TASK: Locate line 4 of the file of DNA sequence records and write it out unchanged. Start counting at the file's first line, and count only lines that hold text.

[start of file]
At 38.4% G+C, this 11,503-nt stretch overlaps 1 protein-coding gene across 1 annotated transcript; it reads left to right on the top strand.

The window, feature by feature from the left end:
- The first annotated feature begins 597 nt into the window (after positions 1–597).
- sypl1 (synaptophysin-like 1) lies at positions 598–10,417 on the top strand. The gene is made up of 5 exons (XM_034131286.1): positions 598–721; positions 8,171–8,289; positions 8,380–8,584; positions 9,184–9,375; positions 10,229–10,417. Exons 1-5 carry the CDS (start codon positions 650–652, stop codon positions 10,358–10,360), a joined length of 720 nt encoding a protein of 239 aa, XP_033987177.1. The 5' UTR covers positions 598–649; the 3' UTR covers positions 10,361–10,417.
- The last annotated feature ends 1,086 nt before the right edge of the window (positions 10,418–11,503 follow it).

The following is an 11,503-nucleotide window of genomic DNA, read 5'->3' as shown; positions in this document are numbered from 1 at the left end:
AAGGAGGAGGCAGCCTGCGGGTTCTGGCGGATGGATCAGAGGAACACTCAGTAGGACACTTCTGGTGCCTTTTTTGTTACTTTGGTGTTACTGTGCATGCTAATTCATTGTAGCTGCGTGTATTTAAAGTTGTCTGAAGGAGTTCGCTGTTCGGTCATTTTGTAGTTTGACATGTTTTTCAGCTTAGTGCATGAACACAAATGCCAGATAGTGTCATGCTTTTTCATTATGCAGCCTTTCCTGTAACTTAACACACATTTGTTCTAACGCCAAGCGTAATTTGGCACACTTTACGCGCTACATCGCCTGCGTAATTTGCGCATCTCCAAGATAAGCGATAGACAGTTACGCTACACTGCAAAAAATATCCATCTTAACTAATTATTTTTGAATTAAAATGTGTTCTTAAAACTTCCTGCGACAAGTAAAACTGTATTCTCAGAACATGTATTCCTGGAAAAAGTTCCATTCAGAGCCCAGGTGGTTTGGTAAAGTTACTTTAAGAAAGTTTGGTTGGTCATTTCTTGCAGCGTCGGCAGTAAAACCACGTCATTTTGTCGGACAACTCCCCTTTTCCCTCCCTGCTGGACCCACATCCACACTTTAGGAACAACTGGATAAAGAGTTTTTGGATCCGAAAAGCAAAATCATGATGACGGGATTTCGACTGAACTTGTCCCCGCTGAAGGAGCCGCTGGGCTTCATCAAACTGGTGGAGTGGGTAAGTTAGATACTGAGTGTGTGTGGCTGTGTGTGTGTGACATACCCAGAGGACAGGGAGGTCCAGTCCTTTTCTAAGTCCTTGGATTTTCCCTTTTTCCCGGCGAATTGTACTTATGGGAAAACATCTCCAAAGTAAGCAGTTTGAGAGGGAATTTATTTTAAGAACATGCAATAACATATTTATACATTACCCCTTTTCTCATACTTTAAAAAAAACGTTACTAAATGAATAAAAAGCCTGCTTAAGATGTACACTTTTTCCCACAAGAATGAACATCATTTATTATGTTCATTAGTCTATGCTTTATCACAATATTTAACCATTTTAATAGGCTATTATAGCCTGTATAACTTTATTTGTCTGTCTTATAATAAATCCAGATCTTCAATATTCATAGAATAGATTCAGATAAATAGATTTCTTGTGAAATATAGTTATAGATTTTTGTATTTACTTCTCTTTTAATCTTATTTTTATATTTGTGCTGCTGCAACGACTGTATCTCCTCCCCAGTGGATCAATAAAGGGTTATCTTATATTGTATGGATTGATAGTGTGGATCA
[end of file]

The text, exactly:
- sypl1 (synaptophysin-like 1) lies at positions 598–10,417 on the top strand. The gene is made up of 5 exons (XM_034131286.1): positions 598–721; positions 8,171–8,289; positions 8,380–8,584; positions 9,184–9,375; positions 10,229–10,417. Exons 1-5 carry the CDS (start codon positions 650–652, stop codon positions 10,358–10,360), a joined length of 720 nt encoding a protein of 239 aa, XP_033987177.1. The 5' UTR covers positions 598–649; the 3' UTR covers positions 10,361–10,417.